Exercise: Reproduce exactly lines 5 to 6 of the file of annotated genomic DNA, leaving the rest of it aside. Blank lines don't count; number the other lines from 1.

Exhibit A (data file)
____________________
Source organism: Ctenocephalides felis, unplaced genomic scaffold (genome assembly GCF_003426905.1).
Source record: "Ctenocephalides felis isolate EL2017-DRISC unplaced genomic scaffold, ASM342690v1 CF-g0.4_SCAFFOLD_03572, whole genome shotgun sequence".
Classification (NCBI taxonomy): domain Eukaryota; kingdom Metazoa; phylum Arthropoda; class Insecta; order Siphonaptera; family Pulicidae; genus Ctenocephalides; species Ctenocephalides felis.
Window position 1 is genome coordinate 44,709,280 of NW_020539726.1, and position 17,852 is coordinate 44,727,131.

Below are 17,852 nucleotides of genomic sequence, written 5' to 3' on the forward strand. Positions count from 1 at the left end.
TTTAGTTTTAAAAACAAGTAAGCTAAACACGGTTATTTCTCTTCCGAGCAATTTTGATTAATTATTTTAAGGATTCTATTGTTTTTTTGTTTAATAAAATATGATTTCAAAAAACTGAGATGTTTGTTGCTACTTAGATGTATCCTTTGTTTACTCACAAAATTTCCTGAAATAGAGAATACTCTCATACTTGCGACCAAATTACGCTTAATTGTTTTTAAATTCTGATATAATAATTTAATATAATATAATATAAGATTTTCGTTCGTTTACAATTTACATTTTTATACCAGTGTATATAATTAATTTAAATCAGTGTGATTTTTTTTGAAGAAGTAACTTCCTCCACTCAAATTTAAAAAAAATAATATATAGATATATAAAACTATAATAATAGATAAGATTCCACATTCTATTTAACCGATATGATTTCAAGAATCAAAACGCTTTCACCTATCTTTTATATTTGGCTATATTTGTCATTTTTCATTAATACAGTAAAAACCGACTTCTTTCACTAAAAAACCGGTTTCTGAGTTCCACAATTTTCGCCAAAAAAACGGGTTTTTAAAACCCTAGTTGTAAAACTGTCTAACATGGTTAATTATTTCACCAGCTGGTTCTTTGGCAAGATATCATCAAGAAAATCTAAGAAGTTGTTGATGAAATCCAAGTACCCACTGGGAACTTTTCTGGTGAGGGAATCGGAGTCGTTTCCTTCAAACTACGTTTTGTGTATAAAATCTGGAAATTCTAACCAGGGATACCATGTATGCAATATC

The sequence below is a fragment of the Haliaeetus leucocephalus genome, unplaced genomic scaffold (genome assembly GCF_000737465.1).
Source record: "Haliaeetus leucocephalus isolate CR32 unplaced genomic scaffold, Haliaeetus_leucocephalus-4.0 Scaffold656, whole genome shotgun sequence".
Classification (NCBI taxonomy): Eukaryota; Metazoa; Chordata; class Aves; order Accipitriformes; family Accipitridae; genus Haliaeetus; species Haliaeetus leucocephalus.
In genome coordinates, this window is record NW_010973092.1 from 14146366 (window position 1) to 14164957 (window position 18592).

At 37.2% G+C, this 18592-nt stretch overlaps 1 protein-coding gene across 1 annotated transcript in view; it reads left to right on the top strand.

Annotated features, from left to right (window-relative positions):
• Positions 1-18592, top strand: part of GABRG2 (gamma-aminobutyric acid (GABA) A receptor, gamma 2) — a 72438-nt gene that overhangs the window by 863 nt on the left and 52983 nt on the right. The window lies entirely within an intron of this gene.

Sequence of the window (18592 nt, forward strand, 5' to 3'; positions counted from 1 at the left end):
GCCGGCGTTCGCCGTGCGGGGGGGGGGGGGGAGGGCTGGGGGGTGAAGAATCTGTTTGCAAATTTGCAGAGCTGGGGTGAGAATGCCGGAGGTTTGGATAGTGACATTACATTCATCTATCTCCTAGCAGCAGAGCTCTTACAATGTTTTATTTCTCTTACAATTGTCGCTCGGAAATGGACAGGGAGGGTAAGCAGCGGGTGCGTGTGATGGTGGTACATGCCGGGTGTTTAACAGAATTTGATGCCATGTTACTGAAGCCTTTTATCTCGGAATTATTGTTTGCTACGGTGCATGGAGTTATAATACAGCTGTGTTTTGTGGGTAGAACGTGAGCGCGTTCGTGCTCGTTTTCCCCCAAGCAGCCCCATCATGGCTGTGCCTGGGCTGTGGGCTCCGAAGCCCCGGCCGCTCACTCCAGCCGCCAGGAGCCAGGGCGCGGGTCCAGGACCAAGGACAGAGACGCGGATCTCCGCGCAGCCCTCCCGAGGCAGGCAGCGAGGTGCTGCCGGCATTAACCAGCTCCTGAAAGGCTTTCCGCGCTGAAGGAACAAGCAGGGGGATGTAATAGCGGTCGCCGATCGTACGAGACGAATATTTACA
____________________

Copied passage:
Below are 17,852 nucleotides of genomic sequence, written 5' to 3' on the forward strand. Positions count from 1 at the left end.
TTTAGTTTTAAAAACAAGTAAGCTAAACACGGTTATTTCTCTTCCGAGCAATTTTGATTAATTATTTTAAGGATTCTATTGTTTTTTTGTTTAATAAAATATGATTTCAAAAAACTGAGATGTTTGTTGCTACTTAGATGTATCCTTTGTTTACTCACAAAATTTCCTGAAATAGAGAATACTCTCATACTTGCGACCAAATTACGCTTAATTGTTTTTAAATTCTGATATAATAATTTAATATAATATAATATAAGATTTTCGTTCGTTTACAATTTACATTTTTATACCAGTGTATATAATTAATTTAAATCAGTGTGATTTTTTTTGAAGAAGTAACTTCCTCCACTCAAATTTAAAAAAAATAATATATAGATATATAAAACTATAATAATAGATAAGATTCCACATTCTATTTAACCGATATGATTTCAAGAATCAAAACGCTTTCACCTATCTTTTATATTTGGCTATATTTGTCATTTTTCATTAATACAGTAAAAACCGACTTCTTTCACTAAAAAACCGGTTTCTGAGTTCCACAATTTTCGCCAAAAAAACGGGTTTTTAAAACCCTAGTTGTAAAACTGTCTAACATGGTTAATTATTTCACCAGCTGGTTCTTTGGCAAGATATCATCAAGAAAATCTAAGAAGTTGTTGATGAAATCCAAGTACCCACTGGGAACTTTTCTGGTGAGGGAATCGGAGTCGTTTCCTTCAAACTACGTTTTGTGTATAAAATCTGGAAATTCTAACCAGGGATACCATGTATGCAATATC